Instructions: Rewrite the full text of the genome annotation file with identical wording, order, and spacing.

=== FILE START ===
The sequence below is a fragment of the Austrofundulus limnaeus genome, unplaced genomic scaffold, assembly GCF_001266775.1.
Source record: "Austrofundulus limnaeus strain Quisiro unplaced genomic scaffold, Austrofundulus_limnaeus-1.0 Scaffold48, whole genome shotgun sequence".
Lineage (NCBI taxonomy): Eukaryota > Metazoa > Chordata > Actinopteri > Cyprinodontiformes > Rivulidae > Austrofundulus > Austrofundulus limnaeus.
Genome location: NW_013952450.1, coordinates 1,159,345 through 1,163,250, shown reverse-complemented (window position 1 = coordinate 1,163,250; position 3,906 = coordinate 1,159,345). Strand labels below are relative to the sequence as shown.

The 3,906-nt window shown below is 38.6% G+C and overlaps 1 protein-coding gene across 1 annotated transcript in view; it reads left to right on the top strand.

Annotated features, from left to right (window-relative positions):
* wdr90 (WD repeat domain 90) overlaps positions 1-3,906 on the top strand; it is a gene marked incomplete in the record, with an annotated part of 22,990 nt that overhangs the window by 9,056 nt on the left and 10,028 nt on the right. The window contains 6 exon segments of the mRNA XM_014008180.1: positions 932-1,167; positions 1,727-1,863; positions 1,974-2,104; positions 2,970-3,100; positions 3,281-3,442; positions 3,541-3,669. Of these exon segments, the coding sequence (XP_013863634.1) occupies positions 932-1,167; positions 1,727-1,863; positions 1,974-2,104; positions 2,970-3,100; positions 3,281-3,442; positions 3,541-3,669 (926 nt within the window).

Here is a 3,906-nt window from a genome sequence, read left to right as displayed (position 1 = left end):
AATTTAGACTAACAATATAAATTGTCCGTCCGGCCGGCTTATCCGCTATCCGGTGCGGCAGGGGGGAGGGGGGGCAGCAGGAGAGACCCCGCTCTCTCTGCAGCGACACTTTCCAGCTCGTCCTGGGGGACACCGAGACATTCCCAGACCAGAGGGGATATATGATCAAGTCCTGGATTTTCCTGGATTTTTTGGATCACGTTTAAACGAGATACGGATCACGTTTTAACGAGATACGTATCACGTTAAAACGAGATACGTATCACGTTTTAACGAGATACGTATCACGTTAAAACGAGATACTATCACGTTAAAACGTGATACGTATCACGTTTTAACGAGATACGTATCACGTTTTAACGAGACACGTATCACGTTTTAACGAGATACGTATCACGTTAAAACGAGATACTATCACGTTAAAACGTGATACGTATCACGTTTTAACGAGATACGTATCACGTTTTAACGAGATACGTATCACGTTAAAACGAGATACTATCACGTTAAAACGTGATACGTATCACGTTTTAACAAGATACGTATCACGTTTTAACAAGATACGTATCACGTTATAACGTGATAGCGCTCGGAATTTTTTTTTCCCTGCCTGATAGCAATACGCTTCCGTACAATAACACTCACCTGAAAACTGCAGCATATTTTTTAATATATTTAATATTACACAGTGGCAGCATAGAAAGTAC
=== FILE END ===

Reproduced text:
The sequence below is a fragment of the Austrofundulus limnaeus genome, unplaced genomic scaffold, assembly GCF_001266775.1.
Source record: "Austrofundulus limnaeus strain Quisiro unplaced genomic scaffold, Austrofundulus_limnaeus-1.0 Scaffold48, whole genome shotgun sequence".
Lineage (NCBI taxonomy): Eukaryota > Metazoa > Chordata > Actinopteri > Cyprinodontiformes > Rivulidae > Austrofundulus > Austrofundulus limnaeus.
Genome location: NW_013952450.1, coordinates 1,159,345 through 1,163,250, shown reverse-complemented (window position 1 = coordinate 1,163,250; position 3,906 = coordinate 1,159,345). Strand labels below are relative to the sequence as shown.

The 3,906-nt window shown below is 38.6% G+C and overlaps 1 protein-coding gene across 1 annotated transcript in view; it reads left to right on the top strand.

Annotated features, from left to right (window-relative positions):
* wdr90 (WD repeat domain 90) overlaps positions 1-3,906 on the top strand; it is a gene marked incomplete in the record, with an annotated part of 22,990 nt that overhangs the window by 9,056 nt on the left and 10,028 nt on the right. The window contains 6 exon segments of the mRNA XM_014008180.1: positions 932-1,167; positions 1,727-1,863; positions 1,974-2,104; positions 2,970-3,100; positions 3,281-3,442; positions 3,541-3,669. Of these exon segments, the coding sequence (XP_013863634.1) occupies positions 932-1,167; positions 1,727-1,863; positions 1,974-2,104; positions 2,970-3,100; positions 3,281-3,442; positions 3,541-3,669 (926 nt within the window).

Here is a 3,906-nt window from a genome sequence, read left to right as displayed (position 1 = left end):
AATTTAGACTAACAATATAAATTGTCCGTCCGGCCGGCTTATCCGCTATCCGGTGCGGCAGGGGGGAGGGGGGGCAGCAGGAGAGACCCCGCTCTCTCTGCAGCGACACTTTCCAGCTCGTCCTGGGGGACACCGAGACATTCCCAGACCAGAGGGGATATATGATCAAGTCCTGGATTTTCCTGGATTTTTTGGATCACGTTTAAACGAGATACGGATCACGTTTTAACGAGATACGTATCACGTTAAAACGAGATACGTATCACGTTTTAACGAGATACGTATCACGTTAAAACGAGATACTATCACGTTAAAACGTGATACGTATCACGTTTTAACGAGATACGTATCACGTTTTAACGAGACACGTATCACGTTTTAACGAGATACGTATCACGTTAAAACGAGATACTATCACGTTAAAACGTGATACGTATCACGTTTTAACGAGATACGTATCACGTTTTAACGAGATACGTATCACGTTAAAACGAGATACTATCACGTTAAAACGTGATACGTATCACGTTTTAACAAGATACGTATCACGTTTTAACAAGATACGTATCACGTTATAACGTGATAGCGCTCGGAATTTTTTTTTCCCTGCCTGATAGCAATACGCTTCCGTACAATAACACTCACCTGAAAACTGCAGCATATTTTTTAATATATTTAATATTACACAGTGGCAGCATAGAAAGTAC